The following in an extract from my show James Colley Vs. His Own Stupid Brain running at the Adelaide Fringe Festival as part of RiAus’ excellent program of science-themed comedy. This piece is heavily inspired by Greg Proops’ fantastic list of Roman Emperor baseball players et. al.
The Prime Minister’s XI is a team of (usually) up-and-coming players personally selected by the serving Prime Minister to play an exhibition match in the nation’s capital against an international team. Despite it’s name, the Prime Minister’s XI isn’t actually composed of a team of Prime Ministers (with a notable exception mentioned below). As such, I have taken it upon myself to create a Prime Minister’s XI of our former and current leaders. Initially, I will name the team and its exclusions, and then go on to detail my reasons for the choice. If you disagree with a choice I enthusiastically encourage debate in the comments.
[A Small Note – Right/Left handedness does not correspond to the actual dominant hand of Australian leaders as sketchy information suggests we too firmly elect right-handers to form a truly balanced team.]
The selected team reads as follows.
Prime Minister’s XI made of Prime Ministers: Barton, Gillard, Fraser, Hawke, Menzies ( C ), Curtin (WK), Hughes, Howard, Deakin, Whitlam, Keating, Ford (12th man)
Stanley Bruce - Known to wear white spats and drive a rolls royce, Mr. Bruce would spend the majority of the game in the upper deck of the member’s stand.
John Gorton - Desperate to prove himself as a ‘man-of-the-people’, Mr. Gorton would spend the majority of the game in the TAB.
Kevin Rudd - Could have been a quality middle-order batsman. Unfortunately, due to an incident in the locker room he retired hurt before taking the field. An attempt to retake the field resulted in further injury.
Harold Holt - Quality sportsman. Retired hurt. Unavailable for selection.
THE PRIME MINISTER’S XI OF PRIME MINISTERS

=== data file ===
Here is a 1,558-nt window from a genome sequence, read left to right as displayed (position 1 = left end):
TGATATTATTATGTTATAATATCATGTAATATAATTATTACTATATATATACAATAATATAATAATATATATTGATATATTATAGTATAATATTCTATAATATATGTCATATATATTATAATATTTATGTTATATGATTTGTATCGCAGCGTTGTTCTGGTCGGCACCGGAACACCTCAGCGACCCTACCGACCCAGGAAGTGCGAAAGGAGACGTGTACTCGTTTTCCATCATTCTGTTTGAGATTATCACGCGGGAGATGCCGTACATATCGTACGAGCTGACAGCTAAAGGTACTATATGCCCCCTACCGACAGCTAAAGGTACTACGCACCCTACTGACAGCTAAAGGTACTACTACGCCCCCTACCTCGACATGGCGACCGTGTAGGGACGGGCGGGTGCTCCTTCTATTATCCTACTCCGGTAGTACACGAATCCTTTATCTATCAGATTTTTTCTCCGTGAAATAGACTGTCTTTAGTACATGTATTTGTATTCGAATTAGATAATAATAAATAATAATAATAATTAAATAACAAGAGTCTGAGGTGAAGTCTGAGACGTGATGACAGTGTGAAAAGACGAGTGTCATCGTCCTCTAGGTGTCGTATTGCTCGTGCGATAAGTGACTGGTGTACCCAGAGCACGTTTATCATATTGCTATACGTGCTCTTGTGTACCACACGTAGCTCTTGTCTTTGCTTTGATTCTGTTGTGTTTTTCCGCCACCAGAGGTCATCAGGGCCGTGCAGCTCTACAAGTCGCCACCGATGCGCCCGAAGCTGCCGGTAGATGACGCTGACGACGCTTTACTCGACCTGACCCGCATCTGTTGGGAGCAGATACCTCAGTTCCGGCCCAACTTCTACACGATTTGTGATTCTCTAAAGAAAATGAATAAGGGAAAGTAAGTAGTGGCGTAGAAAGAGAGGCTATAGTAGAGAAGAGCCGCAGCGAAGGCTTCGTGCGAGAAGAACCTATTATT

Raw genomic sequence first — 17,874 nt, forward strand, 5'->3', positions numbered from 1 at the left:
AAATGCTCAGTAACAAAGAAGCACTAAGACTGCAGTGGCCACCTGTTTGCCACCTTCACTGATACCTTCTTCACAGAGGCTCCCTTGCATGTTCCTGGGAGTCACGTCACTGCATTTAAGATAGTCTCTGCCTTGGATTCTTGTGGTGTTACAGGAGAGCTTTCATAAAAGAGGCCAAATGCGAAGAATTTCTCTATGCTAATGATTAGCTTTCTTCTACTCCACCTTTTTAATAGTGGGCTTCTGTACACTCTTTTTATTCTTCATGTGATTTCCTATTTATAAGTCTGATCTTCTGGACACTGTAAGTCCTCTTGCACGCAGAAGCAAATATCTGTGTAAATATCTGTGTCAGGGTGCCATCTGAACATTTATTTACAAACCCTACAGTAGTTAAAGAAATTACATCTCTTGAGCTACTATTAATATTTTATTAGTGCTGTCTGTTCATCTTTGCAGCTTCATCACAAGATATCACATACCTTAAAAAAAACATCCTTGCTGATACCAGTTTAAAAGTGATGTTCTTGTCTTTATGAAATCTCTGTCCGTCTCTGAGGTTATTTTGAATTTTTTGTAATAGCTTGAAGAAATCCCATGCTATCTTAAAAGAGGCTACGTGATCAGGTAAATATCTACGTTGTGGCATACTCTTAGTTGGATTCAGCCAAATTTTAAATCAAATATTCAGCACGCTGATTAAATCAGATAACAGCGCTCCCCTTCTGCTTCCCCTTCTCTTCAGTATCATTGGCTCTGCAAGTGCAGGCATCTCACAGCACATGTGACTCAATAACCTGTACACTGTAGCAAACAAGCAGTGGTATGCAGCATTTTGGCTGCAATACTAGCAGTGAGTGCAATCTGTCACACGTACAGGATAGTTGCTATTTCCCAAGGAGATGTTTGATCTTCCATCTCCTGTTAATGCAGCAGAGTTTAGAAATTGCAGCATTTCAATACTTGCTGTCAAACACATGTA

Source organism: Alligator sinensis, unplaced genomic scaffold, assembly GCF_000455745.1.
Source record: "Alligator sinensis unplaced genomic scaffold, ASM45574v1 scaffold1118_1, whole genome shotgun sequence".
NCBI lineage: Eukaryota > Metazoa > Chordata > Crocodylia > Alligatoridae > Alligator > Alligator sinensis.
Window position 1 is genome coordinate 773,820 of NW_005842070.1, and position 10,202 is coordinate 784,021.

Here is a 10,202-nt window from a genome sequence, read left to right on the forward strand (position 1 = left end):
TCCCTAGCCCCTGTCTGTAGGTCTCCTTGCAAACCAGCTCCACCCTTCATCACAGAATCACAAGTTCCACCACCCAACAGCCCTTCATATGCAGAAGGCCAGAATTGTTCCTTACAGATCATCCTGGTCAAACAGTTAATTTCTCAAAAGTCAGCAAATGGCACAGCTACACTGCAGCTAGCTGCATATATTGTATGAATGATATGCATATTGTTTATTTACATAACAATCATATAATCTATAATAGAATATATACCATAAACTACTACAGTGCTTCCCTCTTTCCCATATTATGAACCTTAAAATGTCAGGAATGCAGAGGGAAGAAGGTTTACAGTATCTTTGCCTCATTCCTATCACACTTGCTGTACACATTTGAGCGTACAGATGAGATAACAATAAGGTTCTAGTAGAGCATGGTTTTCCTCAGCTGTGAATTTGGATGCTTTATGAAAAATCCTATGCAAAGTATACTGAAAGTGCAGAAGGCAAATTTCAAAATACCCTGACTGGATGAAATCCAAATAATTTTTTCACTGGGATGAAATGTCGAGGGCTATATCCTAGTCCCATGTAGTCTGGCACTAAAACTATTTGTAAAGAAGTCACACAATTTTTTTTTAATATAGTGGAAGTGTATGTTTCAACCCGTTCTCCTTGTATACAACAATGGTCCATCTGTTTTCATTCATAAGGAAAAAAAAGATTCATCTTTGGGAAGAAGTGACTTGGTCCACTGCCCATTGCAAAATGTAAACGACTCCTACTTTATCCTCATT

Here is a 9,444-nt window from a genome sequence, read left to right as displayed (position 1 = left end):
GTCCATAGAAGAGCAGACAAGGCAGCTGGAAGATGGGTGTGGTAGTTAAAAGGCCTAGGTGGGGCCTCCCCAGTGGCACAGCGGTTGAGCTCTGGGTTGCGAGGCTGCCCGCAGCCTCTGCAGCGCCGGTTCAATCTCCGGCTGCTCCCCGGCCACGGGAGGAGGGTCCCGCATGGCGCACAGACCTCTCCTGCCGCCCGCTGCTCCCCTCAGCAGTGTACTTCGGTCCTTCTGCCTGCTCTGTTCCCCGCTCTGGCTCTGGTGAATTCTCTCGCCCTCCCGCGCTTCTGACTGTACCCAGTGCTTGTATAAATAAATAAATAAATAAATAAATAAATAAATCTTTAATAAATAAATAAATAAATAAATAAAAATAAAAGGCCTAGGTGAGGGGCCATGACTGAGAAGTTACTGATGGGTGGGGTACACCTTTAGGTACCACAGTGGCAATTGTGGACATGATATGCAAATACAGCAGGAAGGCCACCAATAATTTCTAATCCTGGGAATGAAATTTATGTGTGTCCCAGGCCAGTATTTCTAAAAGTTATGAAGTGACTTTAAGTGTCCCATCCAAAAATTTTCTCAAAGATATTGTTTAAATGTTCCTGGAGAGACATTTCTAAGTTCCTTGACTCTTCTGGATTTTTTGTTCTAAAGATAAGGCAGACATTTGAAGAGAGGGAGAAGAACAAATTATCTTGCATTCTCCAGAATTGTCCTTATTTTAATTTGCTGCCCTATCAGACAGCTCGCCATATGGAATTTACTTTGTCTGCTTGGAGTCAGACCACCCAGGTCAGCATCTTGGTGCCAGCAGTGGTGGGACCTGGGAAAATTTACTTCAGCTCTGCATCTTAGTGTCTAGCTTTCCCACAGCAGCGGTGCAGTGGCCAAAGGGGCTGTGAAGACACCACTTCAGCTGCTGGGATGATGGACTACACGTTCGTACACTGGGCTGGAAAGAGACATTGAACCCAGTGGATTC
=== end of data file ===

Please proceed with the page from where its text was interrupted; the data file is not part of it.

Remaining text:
- Edmund Barton
An obvious choice for opener. If a member of the Protectionist Party can’t see out the first session no one can. As racist as the day is long you can be assured that defence was important to him, even if his tactics and motivation were abhorrent.
- Julia Gillard
The greatest proponent of a strong front-foot defence in modern political history, Julia Gillard has earned her place as an opener. Though the tactics of her opposition hasn’t been exactly incredible, there’s something to be said for digging in and facing short ball after short ball and coming out the other side. She’ll take the shine off the new ball and perhaps even question why we think it’s okay to hurl a new ball at someone over and over again.
- Malcolm Fraser
Capable of coming in and dominating after a sudden loss, Fraser represents the perfect third man. His fondness for cuts should be a matter of concern but if applied with discretion he’ll be a fine anchor. He comes in with the numbers behind him and would be expecting a big total.
- Bob Hawke
The only member of this list to actually select himself for the Prime Minister’s XI, Bob Hawke was impossible to leave out. A true battler, he retired hurt after a miss-timed hook shot send the ball cascading into his own face, Hawke returned to score the winning runs. What an incredible metaphor for the electoral process. Hawke’s a hit with the crowds with drinks breaks lasting only 11 seconds before play resumes again.